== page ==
Tensions over water are nothing new and will increase as shortages mount. However, it is possible to avoid violent conflicts over this fundamental resource for human survival provided certain efforts are made to address this pressing challenge.
According to its Charter, the United Nations’ purposes are to maintain international peace and security; to develop friendly relations among nations; and to cooperate in solving international economic, social, cultural and humanitarian problems. It also seeks to promote respect for human rights and fundamental freedoms and to be a centre for harmonizing the actions of nations in attaining these ends. These worthy aims were reaffirmed and clarified in the 2000 United Nations Millennium Development Goals (MDGs) which are expected to be achieved by the year 2015.
However, the international community has been faced with old threats and new challenges since the onset of the 21st century. It is understandable that world leaders have recognized poverty as the greatest problem facing the world in the new century, as its prevalence threatens the fundamental values of freedom, equality, solidarity, tolerance, respect for nature and shared responsibilities. However, each of these fundamental values is also interlinked with the environment and the presence, or absence, of natural resources. As a consequence, so-called ‘soft threats’ have been added to the list of threats to international security: environmental degradation, resource depletion, contagious diseases and corruption, to name a few.
There is now a consensus that the degradation of environmental conditions and both a scarcity and abundance of natural resources could become causes of conflict, and that these issues must be addressed in a more systematic fashion. But most importantly, ensuring access to sufficient quantities of drinkable water and sanitation services is a prerequisite to achieving the other shared goals outlined in the United Nations Millennium Development Goals.
Nowhere is this more of a prerequisite than in the Middle East. Considered a “strategic” resource, water resources are now a source of tensions between regional states and could be the cause of armed conflicts in the not so distant future. Water has become a heated political issue in that region and there have been a collection of peace or cooperation agreements proposed or ratified in recent years which are directly or indirectly related to water sharing.
All this led former Secretary-General of the United Nations Boutros Boutros Ghali (1990s) and the late King Hussein of Jordan to foresee that the next interstate war in the Middle East could be sparked by water issues. This idea has also gripped the public imagination and caused great consternation in the intelligence communities of various countries, which fear that water and other scarce resources will ignite wars of global proportions in the future.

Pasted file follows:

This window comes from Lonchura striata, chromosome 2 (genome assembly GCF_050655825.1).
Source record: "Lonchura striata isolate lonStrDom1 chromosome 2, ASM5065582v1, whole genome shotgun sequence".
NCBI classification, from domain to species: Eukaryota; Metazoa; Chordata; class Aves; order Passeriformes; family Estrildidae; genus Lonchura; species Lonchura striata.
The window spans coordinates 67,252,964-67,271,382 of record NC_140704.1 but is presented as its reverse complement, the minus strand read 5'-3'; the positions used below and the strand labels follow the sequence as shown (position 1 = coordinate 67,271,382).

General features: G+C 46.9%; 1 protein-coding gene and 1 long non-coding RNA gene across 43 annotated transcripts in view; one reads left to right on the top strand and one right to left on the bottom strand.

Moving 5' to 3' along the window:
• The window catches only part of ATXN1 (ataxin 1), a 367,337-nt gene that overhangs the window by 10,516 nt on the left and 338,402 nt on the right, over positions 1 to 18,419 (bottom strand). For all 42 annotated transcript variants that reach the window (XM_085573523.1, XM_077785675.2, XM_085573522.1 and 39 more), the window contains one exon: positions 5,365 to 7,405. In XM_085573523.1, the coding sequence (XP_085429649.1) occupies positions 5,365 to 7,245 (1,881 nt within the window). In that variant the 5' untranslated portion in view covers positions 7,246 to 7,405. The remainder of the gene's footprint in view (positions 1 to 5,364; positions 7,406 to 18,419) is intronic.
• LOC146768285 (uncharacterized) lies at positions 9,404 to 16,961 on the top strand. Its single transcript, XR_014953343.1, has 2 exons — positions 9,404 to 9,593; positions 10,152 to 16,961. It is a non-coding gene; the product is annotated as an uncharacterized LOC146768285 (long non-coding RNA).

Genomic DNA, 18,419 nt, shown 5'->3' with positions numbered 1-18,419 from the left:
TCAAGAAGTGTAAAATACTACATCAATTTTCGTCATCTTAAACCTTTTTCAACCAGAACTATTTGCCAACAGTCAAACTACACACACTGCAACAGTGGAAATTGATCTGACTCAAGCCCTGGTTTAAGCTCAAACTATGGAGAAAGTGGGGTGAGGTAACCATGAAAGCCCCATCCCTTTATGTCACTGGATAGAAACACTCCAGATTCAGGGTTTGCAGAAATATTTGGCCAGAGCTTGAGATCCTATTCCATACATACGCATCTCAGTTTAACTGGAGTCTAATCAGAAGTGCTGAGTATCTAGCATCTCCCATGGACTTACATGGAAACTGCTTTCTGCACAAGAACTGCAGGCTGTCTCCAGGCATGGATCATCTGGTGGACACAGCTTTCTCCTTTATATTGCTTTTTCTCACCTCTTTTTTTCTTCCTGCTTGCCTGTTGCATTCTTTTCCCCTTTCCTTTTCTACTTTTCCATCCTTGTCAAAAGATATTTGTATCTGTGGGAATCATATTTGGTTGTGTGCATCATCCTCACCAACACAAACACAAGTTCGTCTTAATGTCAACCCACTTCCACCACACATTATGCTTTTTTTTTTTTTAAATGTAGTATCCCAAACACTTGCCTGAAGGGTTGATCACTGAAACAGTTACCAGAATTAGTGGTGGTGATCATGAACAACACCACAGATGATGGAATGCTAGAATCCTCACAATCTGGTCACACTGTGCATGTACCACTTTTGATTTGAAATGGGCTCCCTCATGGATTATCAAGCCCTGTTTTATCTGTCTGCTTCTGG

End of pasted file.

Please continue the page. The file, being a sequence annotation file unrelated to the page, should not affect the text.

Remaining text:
In many cases, comments attributed to individuals are either exaggerated by the press or made for purely political purposes. Nevertheless, water has clearly become a scarce resource in a growing number of regions. The use, ownership of and access to water give rise to tensions which will only be exacerbated as time goes on. The Middle East and Africa are the regions of greatest concern in this respect: it is estimated that 40 countries in these regions will suffer from water insecurity or scarcity by 2025.
The term ‘water scarcity’ refers to the availability of water under the economic ‘law’ of supply and demand, i.e. the central economic problem in all societies of having seemingly unlimited human wants in a world of limited resources. Some regions, due to population growth and rising per capita consumption, are experiencing alarming increases in demand for water in food production, energy and industry while supply is stagnating or dropping off. In many countries with ever-dwindling amounts of water, such as Jordan and Israel, solutions are not obvious, and increasing the supply of water comes at a huge cost and is an almost daily preoccupation.
It is already foreseeable that tensions over water will increase at a faster rate over time than they did in the first decade of the 21st century. In countries like Egypt and Uzbekistan the latest advances in water conservation, the abandonment of crops requiring intensive watering, or water supply from neighboring states may be reasonable, yet difficult, solutions to implement.
The second critical point is the deterioration of water quality. Agriculture is the biggest-polluting daily activity: the increasingly intensive use of chemical inputs (herbicides, fertilizers, pesticides and additive food) to obtained increased yields has contaminated both surface and underground water sources. Household and industrial pollution are also on the rise and progressively affect both industrialized and developing countries.
Finally, water consumption is rapidly gaining a geopolitical dimension. Water passes from upstream to downstream users, so that usage in one place affects the quantity and quality of the water available in another. For example, Egypt and Sudan were for many years in dispute over the construction of the Merowe Dam in Sudan before it was finally inaugurated on March 3, 2009. Egypt maintained that the dam would affect the Nile river basin downstream. Similar disputes and concerns are found in Southeast Asian countries resulting from the Chinese government’s intensive transformation of shared waterways, including scores of gigantic hydropower dams.